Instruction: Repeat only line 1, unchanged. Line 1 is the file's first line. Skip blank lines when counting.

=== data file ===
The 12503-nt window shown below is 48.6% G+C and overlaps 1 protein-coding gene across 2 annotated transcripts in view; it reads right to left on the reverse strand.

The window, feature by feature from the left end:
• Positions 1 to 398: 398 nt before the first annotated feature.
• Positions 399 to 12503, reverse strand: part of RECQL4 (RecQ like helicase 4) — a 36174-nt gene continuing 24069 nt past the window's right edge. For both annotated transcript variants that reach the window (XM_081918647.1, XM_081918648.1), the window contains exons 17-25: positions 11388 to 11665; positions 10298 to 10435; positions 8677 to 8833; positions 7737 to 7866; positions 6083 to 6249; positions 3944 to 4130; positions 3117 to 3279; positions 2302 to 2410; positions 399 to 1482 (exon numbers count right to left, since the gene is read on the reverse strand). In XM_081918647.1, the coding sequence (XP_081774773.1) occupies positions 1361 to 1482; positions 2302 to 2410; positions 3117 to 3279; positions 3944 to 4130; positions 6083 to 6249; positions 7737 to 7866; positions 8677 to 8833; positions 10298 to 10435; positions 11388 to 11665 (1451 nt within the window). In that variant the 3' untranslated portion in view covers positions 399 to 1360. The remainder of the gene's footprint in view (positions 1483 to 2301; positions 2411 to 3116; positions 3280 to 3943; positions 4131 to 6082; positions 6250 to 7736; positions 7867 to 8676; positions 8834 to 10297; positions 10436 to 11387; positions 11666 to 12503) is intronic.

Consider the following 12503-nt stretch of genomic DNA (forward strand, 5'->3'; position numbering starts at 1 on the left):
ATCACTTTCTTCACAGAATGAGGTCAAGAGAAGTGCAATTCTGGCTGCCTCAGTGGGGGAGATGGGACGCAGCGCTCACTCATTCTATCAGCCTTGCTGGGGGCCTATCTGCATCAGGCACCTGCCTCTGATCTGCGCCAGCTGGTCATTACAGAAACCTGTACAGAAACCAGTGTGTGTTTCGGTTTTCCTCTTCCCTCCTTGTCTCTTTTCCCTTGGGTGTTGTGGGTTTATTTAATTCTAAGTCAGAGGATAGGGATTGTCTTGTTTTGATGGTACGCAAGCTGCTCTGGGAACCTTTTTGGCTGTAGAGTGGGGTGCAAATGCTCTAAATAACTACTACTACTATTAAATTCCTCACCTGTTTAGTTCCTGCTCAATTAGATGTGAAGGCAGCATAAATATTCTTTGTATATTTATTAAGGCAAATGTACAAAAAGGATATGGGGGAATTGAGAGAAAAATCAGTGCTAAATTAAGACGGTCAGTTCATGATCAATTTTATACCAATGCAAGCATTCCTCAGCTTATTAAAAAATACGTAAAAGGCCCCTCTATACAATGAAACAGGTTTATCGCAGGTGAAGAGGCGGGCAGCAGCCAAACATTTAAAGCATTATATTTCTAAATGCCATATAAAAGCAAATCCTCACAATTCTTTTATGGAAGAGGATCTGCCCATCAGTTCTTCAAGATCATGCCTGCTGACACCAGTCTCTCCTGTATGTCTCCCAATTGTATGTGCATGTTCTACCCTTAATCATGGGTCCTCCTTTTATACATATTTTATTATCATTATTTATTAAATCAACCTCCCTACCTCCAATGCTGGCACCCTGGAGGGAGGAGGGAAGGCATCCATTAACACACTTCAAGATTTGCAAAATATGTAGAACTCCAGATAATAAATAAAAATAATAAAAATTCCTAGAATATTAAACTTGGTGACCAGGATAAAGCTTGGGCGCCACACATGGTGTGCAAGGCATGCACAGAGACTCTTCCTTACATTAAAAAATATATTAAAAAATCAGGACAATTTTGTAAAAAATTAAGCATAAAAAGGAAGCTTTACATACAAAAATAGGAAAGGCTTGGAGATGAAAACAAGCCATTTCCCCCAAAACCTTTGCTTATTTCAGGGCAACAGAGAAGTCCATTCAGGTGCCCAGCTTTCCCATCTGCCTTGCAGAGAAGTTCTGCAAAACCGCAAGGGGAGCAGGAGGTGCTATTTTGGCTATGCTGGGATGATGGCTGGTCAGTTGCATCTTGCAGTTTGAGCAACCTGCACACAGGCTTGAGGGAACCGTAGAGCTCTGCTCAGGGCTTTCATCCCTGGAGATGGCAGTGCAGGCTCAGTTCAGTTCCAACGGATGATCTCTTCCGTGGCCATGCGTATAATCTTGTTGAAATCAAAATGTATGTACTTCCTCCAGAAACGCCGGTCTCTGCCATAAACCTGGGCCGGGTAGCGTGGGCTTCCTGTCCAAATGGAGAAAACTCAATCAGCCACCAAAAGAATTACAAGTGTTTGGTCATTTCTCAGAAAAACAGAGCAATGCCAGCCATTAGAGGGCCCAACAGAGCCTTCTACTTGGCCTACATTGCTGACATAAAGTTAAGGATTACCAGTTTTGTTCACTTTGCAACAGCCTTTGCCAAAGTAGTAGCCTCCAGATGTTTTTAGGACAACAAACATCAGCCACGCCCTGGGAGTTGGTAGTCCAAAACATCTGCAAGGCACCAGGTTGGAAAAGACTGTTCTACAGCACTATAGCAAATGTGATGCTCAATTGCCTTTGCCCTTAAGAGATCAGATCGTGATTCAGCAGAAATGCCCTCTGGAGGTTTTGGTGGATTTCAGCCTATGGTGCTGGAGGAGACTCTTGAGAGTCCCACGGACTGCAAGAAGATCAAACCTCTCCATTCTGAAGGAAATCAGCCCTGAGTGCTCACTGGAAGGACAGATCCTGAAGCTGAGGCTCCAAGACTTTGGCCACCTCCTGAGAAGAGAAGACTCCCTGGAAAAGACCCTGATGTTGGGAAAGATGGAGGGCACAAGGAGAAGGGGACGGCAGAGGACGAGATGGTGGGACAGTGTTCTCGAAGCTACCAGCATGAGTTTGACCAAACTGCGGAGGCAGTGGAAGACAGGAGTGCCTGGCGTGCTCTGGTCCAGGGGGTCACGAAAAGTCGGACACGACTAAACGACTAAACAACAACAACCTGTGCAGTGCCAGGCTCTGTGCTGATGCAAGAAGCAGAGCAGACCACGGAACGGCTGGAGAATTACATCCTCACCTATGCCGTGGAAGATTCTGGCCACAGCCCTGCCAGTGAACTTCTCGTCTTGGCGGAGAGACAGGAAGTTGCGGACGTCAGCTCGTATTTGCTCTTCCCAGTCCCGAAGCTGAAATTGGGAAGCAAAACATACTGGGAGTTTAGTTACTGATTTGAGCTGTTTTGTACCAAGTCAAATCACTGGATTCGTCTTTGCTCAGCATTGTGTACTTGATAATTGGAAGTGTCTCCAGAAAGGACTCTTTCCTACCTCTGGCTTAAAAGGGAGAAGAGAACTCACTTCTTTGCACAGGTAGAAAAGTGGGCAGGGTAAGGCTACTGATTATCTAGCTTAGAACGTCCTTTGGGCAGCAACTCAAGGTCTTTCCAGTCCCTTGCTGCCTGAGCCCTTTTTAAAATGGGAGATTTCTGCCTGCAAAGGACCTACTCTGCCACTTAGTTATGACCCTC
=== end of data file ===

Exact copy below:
The 12503-nt window shown below is 48.6% G+C and overlaps 1 protein-coding gene across 2 annotated transcripts in view; it reads right to left on the reverse strand.